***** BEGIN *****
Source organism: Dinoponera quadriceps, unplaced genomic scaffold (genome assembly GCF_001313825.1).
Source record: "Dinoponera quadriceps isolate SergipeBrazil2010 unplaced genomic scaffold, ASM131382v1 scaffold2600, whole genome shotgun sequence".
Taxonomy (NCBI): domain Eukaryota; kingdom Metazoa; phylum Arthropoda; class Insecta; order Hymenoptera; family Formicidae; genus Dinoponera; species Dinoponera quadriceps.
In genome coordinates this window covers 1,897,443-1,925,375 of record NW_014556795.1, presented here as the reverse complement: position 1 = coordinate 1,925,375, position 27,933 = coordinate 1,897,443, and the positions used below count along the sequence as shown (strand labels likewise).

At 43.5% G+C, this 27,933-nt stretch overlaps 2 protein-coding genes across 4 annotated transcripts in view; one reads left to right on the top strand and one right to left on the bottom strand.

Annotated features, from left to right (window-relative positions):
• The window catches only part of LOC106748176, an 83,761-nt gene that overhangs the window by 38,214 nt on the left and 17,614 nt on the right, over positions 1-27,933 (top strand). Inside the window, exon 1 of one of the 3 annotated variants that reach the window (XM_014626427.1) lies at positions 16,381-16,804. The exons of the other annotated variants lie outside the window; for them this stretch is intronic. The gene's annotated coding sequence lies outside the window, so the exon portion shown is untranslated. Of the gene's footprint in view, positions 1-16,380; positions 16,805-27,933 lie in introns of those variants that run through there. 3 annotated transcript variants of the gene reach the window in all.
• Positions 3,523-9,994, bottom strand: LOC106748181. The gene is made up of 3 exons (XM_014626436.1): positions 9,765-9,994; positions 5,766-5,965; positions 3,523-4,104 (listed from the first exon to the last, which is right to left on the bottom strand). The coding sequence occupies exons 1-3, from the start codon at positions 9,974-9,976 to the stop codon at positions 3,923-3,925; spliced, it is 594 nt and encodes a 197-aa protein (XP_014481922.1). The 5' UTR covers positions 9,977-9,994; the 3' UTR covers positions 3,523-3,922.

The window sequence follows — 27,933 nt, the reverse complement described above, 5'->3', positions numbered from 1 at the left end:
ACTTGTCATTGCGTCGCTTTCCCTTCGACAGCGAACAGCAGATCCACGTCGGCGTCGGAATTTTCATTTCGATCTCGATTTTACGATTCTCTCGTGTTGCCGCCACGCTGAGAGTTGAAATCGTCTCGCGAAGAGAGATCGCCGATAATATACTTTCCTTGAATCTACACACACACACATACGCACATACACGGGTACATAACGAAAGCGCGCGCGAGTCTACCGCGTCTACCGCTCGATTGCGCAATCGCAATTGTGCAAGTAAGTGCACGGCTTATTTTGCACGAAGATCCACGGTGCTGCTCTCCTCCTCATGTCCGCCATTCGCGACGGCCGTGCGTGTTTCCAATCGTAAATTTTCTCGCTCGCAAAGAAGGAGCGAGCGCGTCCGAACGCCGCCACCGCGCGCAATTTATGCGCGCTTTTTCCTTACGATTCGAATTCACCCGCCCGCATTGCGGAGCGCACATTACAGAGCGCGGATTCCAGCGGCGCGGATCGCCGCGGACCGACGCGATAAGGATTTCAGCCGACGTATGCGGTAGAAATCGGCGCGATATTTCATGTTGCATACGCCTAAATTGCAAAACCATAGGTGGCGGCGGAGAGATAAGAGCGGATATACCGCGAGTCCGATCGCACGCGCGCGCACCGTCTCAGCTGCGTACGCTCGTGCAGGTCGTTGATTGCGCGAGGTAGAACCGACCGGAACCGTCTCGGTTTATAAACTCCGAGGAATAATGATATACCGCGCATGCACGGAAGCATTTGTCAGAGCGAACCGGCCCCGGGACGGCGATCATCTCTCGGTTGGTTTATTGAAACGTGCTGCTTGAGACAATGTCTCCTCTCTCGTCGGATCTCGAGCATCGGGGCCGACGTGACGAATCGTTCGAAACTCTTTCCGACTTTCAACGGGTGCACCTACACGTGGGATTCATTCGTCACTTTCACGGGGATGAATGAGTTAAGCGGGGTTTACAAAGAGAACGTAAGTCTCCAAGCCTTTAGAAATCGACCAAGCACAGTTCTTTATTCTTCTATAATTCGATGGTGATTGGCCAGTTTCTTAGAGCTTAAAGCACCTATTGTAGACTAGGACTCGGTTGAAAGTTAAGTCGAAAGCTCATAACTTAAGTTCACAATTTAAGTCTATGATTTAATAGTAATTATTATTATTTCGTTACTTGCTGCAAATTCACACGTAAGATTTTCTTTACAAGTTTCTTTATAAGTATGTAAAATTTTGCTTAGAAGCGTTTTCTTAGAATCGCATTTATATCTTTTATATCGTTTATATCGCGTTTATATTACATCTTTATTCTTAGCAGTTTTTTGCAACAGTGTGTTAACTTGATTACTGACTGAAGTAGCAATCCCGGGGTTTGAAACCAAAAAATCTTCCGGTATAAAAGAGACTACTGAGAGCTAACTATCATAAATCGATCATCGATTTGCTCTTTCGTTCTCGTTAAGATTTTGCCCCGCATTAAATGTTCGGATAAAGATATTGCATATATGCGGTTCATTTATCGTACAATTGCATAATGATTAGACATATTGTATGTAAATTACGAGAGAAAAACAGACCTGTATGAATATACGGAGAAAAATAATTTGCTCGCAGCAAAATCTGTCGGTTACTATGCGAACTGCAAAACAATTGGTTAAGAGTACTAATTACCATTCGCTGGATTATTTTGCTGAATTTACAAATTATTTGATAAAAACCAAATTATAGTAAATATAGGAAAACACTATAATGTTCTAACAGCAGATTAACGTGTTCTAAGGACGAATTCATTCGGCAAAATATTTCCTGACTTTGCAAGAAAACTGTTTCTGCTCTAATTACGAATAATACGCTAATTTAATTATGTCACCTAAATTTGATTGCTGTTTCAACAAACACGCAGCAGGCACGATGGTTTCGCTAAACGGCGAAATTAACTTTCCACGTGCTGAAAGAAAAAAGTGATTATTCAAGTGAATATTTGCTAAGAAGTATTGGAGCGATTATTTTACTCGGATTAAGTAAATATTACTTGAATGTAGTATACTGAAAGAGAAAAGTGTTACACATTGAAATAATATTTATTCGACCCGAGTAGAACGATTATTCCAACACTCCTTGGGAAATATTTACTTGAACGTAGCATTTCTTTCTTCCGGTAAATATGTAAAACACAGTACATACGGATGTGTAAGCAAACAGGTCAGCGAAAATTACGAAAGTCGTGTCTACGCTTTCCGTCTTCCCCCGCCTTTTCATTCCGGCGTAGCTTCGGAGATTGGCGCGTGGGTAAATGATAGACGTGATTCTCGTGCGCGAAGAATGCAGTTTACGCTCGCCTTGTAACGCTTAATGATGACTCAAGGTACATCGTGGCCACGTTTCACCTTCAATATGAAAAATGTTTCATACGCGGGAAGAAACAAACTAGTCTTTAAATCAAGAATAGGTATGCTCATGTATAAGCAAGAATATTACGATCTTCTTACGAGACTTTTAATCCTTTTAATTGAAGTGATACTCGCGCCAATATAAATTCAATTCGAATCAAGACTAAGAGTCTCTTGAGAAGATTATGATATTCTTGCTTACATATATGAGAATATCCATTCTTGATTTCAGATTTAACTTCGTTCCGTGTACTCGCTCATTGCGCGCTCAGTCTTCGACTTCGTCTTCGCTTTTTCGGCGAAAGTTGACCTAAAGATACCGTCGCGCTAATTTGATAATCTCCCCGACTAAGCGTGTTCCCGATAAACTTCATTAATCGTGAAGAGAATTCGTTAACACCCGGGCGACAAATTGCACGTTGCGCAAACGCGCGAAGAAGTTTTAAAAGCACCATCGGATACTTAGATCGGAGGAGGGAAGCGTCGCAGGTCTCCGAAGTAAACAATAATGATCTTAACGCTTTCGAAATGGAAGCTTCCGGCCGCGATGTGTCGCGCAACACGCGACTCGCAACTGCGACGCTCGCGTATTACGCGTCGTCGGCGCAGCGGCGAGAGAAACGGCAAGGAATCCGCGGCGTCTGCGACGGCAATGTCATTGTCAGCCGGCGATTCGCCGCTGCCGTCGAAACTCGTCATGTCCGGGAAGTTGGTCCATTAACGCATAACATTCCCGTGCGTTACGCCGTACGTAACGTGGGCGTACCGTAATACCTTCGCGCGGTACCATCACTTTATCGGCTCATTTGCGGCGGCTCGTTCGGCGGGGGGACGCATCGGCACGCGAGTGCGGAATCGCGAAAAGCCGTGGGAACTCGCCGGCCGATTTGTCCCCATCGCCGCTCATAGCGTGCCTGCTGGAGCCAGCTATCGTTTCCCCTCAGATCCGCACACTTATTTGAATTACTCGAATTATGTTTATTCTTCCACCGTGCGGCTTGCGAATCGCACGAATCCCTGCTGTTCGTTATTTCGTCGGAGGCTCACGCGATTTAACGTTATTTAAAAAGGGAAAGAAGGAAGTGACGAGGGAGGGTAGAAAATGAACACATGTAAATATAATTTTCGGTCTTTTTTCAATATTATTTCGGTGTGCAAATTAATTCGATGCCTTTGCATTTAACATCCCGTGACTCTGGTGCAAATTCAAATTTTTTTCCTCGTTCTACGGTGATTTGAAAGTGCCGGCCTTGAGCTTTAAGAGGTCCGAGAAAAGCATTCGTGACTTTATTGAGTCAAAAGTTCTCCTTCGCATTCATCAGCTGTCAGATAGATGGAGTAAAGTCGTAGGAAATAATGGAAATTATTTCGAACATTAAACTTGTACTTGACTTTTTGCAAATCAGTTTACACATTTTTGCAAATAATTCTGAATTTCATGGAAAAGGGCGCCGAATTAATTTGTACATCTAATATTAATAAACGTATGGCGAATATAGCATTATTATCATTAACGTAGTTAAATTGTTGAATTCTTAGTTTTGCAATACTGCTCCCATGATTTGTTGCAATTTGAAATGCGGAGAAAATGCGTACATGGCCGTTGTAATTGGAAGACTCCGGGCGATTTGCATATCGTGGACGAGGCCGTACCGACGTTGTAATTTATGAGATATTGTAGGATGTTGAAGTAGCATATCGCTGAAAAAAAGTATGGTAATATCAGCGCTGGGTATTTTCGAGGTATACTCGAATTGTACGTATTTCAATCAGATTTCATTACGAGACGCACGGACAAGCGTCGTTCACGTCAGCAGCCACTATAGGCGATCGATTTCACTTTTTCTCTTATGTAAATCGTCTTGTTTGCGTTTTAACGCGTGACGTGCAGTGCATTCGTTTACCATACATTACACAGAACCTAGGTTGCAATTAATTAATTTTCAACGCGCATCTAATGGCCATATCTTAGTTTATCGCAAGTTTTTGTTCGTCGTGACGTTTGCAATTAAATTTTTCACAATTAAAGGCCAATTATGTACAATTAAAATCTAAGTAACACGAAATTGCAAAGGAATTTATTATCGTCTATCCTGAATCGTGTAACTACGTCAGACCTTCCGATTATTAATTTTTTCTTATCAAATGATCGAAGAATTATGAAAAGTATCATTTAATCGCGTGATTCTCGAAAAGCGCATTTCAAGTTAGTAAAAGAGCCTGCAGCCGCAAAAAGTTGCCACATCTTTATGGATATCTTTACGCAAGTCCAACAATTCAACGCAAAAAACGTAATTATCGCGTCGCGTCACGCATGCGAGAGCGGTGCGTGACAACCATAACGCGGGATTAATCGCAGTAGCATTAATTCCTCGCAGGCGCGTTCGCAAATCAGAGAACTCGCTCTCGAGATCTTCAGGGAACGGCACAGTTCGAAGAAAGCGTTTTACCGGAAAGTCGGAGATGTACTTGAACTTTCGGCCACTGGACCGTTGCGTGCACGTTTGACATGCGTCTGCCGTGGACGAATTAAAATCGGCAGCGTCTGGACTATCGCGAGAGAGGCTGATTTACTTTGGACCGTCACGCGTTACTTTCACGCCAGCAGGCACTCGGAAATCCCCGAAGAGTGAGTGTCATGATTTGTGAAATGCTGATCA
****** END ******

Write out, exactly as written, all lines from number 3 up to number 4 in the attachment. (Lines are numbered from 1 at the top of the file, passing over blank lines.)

Taxonomy (NCBI): domain Eukaryota; kingdom Metazoa; phylum Arthropoda; class Insecta; order Hymenoptera; family Formicidae; genus Dinoponera; species Dinoponera quadriceps.
In genome coordinates this window covers 1,897,443-1,925,375 of record NW_014556795.1, presented here as the reverse complement: position 1 = coordinate 1,925,375, position 27,933 = coordinate 1,897,443, and the positions used below count along the sequence as shown (strand labels likewise).